I spent some time checking out the official web site in an effort to learn more abut the area. Had to chuckle when I found the results of a recent newspaper "reader survey."

Sounds just like the teenagers here in Port Townsend. In doing my research, I occasionally ran into an unfamiliar language. I found "Kathu Leerders Besoek" in the Kathu Gazette. The language is "Afrikaans" one of 11 official languages recognized in South Africa. The language "Afrikaans" has its roots in seventeenth century Dutch, but is influenced by many languages including: English, Malay, German, Portuguese, French and some African languages.

In 1989, with the end of apartheid, the government moved to privatize Iscor, and in 2001, Iscor hived off the iron ore mine, now operated by Kumba Resources.



Secure deepwater harbors are rare on the desolate, mostly uninhabited West and Southwest coast of Africa. I get goose bumps when I recall as a teenager, reading a book my Dad had in his extensive marine collection entitled "The Skeleton Coast" by John H. Marsh.

The name "Skeleton Coast" was invented by the author as the title for the book chronicling the story of the wrecking of the big British passenger liner Dunedin Star on November 29, 1942, and the eventual rescue of her more than 100 passengers and crew, at the cost of other lives, another ship, a big aircraft, a number of army trucks, etc.

The rescue involved members of the Merchant Marines of several countries; the British and South African Navies, the South African Air Force, the South African Army, the South African Police and the South African Railways and Harbors Administration. It demanded from each man his utmost resources of courage, endurance, persistence, ingenuity, compassion and humanity, as well as intelligence and muscle.

The book went through numerous reprints, and is now available on line. Here is a condensed presentation of the epic rescue effort.

Saldanha Bay, 140 km (86 miles) north of Cape Town, was discovered by Portuguese explorers in 1503. But strange as it may seem, it was not discovered by Antonio de Saldanha, the man whose name it bears.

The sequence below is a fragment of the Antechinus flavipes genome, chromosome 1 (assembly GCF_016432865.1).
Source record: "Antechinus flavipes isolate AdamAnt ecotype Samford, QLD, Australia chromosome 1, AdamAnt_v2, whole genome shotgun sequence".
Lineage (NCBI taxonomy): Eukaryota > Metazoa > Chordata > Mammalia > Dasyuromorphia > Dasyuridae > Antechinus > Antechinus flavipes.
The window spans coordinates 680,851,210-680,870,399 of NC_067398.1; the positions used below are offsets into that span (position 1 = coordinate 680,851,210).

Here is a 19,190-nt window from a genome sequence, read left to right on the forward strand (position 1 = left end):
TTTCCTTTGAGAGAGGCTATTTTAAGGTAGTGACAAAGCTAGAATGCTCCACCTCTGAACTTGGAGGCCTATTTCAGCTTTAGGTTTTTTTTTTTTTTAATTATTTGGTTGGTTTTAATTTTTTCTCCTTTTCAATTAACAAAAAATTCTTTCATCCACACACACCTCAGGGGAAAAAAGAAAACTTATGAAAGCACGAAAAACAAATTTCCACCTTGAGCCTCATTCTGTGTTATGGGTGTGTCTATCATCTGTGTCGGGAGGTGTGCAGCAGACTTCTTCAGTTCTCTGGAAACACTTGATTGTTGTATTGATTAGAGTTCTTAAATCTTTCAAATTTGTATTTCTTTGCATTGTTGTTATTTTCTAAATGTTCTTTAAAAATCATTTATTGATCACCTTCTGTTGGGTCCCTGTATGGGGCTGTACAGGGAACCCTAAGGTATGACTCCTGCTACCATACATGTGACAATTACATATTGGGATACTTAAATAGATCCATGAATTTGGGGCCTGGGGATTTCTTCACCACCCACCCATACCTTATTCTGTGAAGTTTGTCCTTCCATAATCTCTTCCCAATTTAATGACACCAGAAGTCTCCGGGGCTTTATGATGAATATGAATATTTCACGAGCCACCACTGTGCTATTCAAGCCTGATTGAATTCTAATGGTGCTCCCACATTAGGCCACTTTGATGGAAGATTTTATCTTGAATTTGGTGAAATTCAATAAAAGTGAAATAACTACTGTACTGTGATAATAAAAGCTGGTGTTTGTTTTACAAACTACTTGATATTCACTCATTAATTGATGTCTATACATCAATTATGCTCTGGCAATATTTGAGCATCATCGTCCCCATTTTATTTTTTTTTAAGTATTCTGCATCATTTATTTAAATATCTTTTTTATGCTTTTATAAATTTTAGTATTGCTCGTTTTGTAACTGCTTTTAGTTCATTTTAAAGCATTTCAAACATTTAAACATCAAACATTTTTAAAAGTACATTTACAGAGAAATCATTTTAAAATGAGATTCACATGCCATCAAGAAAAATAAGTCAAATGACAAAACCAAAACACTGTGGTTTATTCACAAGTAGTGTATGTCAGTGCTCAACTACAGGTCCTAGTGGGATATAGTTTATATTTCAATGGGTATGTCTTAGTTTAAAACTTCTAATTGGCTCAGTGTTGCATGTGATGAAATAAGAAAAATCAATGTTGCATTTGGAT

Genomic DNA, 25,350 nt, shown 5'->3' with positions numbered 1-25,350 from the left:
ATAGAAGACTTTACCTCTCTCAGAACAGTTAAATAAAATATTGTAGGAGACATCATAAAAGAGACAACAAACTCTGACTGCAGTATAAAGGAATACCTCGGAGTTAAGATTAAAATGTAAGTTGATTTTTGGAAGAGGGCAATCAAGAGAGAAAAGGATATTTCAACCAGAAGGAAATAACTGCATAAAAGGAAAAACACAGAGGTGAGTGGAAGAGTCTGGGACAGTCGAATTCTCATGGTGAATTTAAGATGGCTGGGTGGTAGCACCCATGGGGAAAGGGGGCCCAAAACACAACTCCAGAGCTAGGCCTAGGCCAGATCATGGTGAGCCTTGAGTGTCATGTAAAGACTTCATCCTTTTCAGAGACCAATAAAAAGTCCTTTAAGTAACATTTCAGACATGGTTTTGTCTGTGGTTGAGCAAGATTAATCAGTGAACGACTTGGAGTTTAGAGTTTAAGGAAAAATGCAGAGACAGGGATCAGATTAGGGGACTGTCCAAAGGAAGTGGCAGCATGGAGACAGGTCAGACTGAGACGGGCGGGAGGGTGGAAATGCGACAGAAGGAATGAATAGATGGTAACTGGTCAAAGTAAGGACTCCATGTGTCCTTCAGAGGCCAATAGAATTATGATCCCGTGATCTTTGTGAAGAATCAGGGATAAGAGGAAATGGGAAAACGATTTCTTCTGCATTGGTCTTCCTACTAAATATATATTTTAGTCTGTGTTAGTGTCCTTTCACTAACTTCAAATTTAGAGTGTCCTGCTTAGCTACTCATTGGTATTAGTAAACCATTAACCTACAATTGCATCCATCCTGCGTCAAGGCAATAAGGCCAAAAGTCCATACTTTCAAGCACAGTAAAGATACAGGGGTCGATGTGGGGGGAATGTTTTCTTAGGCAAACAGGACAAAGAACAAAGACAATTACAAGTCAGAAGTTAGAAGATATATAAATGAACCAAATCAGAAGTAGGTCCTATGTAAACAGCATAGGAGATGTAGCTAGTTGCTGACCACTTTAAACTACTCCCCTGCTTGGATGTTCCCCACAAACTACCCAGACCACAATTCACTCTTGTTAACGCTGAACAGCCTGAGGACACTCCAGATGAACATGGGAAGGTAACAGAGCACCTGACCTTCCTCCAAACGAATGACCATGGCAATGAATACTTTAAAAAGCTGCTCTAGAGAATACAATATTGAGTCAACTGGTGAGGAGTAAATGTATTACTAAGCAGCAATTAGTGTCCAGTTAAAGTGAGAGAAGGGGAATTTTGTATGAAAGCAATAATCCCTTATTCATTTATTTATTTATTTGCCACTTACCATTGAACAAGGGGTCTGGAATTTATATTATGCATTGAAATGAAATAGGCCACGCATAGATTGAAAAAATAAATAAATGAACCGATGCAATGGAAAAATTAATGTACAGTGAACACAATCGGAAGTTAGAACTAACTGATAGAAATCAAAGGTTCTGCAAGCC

Immediately recognized as a well-protected deep-water haven. But it lacked fresh water. Not until the Second World War, when the importance of the natural harbor finally led to the construction of an 18-mile long pipeline from the Berg River, which led to further development.

Today the Port of Saldanha Bay is a major asset to the South African economy and is managed by Transnet, an entity that manages ports and harbors, rail and airways.



The port has a 3.1km (2.18 mile) long causeway/breakwater. This structure supports a tanker berth (365m, 1,197 feet) with a permitted draught of 21.25m (69 feet) alongside.

The iron ore jetty (630m, 2,066 feet) has a permitted draught of 21.25m (69 feet) alongside, with two berths allowing two ships of up to 300,000 DWT to load simultaneously. The multi purpose quays (berths 201-203) are a total of 874m (2,867 feet) long with a max draught permitted between 12m (39')and 13.4m (43'). These handle break-bulk, container, and general cargo.

A total of 2.6 million tons of iron ore is stacked in four different stockpiles, according to type and grade and is ready to be reclaimed and transported by a conveyer-belt system to the iron ore jetty about 3 km (1.8 miles) away.

Part of South Africa's strategic oil storage is stored at the Saldanha tank farm. Operated by PetroSA, the facility is massive. Six huge concrete containers, which hold 7.5 million barrels of oil each.

Built partly underground, the complex has a total capacity of 45 million barrels of oil, which makes it the biggest oil storage facility in Africa, and one of the biggest in the world.

A pipeline links the facility to the quay. A measure of its size is that it would take the cargoes of between 20 and 22 very large crude carriers (VLCC) to fill the tanks. South Africa's strategic fuel supply of some ten million barrels is stored at Saldanha. One tank is allocated to Chevron and foreign oil merchants use the additional capacity.

Total time spent by ships in the port, measured from arrival to departure and including piloting, berthing, loading, draft survey and deberthing is about 24 hours for a bulk carrier of 120 000 tons; 36 hours for a bulk carrier of 180 000 tons, 48 hours for a bulk carrier of 240 000 tons and approximately 60 hours to fill the "B Whale."




As of today,
  • "A Whale" unloaded at Qingdao, destination not announced.
  • The "B Whale" left Saldanha Bay and is now in the Indian Ocean.
The "C Whale" completed loading at Pier 1 at Ponta da Madeira, departed Brazil with 264,000 tons of iron ore.In Brazil, eleven ore carriers at anchor waiting to load at PDM, with 33 vessels arriving in the next 30 days. Those Heavy Haul iron ore trains must keep moving!

Next: "B Whale: The Rail Connection - Part II Electric - Diesel Trains on the Orex!